What’s Wrong with Jack Flaherty?

Matt Bishop | May 3rd, 2019

Cincinnati Reds v St Louis Cardinals : News Photo



Jack Flaherty seems to be figuring it out. On 4/22, Flaherty had 18 swinging strikes (40% CSW) with ten total strikeouts in a win at home against the Brewers (6.0 IP 3 H 4 ER 1 BB 10 K). Flaherty was able to dominate with impressive fastball command which has eluded him all season, racking up eight of his 18 swinging strikes on his four-seam fastball. I am a Flaherty owner and have long loved his polish and prospect pedigree, but something is wrong.  

At first glance, it’s easy to see why his career high 4.06 ERA is what it is. His current 2.03 HR/9 ranks as the third highest mark in the league, while his 24.1% HR/FB is the second highest in baseball. But there is more to this story. While he has reduced his BB/9 to a career-low 1.74, his strikeouts per nine are down (10.45 K/9 versus 10.85 in 2018) and his 47.1% hard contact rate is the fifth-worst mark in baseball.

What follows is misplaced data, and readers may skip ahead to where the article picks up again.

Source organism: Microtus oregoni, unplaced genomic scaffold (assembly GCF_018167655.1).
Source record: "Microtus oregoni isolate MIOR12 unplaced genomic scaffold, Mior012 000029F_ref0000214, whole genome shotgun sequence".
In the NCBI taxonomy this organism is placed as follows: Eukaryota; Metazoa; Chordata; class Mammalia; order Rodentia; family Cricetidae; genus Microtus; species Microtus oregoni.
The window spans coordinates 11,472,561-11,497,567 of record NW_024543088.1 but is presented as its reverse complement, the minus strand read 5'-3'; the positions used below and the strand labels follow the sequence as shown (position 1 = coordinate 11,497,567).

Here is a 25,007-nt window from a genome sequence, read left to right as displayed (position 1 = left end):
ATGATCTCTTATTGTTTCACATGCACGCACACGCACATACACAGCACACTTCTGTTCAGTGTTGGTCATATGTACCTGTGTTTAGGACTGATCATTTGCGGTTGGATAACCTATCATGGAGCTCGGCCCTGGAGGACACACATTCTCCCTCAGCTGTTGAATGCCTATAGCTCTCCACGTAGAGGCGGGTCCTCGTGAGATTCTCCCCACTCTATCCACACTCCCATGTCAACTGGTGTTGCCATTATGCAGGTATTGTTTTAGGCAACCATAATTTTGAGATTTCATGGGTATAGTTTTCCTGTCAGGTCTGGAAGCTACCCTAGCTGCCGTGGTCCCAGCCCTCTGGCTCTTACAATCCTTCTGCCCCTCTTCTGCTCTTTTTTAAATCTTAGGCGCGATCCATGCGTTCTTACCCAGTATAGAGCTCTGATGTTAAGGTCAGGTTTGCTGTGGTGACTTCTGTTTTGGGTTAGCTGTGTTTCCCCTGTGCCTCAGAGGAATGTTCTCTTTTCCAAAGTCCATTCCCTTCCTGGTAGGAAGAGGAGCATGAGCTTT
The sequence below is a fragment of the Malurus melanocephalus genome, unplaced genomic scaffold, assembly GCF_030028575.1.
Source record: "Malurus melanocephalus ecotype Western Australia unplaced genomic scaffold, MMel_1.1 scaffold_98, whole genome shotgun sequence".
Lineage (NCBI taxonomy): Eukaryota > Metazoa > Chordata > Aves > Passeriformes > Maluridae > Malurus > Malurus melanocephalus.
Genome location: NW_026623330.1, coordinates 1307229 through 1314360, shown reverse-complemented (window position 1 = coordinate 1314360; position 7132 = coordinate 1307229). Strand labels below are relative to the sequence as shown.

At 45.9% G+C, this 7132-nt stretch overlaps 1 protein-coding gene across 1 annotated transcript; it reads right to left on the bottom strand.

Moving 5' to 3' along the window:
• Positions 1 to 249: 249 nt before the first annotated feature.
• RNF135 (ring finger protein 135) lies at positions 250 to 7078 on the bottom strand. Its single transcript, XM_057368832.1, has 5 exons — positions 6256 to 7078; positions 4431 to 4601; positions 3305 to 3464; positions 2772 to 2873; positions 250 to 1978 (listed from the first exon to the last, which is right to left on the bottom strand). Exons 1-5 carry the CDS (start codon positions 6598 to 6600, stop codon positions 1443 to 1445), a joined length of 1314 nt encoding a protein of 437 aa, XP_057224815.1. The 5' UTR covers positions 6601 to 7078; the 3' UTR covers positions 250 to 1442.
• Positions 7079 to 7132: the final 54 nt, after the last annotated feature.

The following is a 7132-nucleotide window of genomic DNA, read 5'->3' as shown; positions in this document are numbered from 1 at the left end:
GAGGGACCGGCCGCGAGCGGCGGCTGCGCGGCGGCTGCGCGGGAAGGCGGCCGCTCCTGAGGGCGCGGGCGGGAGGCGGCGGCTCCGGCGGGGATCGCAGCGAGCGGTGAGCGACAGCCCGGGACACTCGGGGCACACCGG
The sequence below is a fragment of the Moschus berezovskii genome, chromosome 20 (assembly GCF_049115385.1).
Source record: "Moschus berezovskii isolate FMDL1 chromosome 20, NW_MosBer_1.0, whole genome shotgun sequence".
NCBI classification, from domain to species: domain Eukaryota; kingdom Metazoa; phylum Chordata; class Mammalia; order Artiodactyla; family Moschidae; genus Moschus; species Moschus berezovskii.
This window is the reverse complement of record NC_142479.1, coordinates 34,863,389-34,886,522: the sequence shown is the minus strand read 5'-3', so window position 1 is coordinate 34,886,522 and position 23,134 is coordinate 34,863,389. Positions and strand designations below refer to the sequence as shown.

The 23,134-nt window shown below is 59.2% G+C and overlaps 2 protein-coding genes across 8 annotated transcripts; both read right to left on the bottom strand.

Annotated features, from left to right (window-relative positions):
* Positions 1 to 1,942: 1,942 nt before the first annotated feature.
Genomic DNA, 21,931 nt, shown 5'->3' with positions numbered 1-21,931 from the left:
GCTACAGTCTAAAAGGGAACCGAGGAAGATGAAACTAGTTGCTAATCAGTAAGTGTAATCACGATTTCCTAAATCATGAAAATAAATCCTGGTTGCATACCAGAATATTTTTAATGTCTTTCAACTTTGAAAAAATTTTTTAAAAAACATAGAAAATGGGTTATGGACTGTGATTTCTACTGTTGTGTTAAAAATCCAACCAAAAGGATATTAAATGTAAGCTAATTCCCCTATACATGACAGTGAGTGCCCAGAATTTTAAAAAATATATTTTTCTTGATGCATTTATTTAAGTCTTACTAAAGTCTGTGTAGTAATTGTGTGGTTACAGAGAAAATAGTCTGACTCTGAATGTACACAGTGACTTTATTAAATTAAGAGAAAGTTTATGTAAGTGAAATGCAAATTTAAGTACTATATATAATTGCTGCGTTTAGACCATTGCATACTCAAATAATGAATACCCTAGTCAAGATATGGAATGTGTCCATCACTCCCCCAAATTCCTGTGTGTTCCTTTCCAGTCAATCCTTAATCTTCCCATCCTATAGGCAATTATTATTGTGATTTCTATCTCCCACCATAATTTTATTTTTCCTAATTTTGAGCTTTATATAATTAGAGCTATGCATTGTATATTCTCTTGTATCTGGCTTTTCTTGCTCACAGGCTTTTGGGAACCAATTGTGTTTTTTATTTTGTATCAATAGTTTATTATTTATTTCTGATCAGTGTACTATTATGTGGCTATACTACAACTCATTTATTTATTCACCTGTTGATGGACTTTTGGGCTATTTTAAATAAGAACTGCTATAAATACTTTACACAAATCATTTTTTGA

These totals don’t show up in his plate discipline metrics since his chase rates (33.3%) and swinging strike rates (13.4%) are career highs, but when you dive into his pitch mix, there is cause for concern. The slider is his bread and butter, which yielded an 8.7 pVAL last season, which was Top 20 in the league. Opposing batters are hitting .278 against it this season, while his swinging strike rate dipped below 20% on his slider for the first time in his young career. All of this has resulted in an almost nine-point drop in pVAL and a -0.1 rank.


Now to his four-seamer, which yielded an 11.1 pVAL, which was good for Top 15 in the league last season. Opposing batters are hitting .276 against his fastball, which has resulted in a -0.7 pVAL. While the swinging strike and chase rates have increased, his heat continues to get hit hard.


His Statcast numbers are worrisome. His barrel rate is up almost 3%, while his exit velo is up almost 1.5 mph.  


While Flaherty does appear to be trending in the wrong direction, pitchers tend to go on hot streaks and figure it out.  I am not saying he is going to struggle all season, but this is not a promising sign. If you have pitching depth, it wouldn’t hurt to explore the trade market and see what you can get for him. His current value may be at a season high.

Questions and comments?

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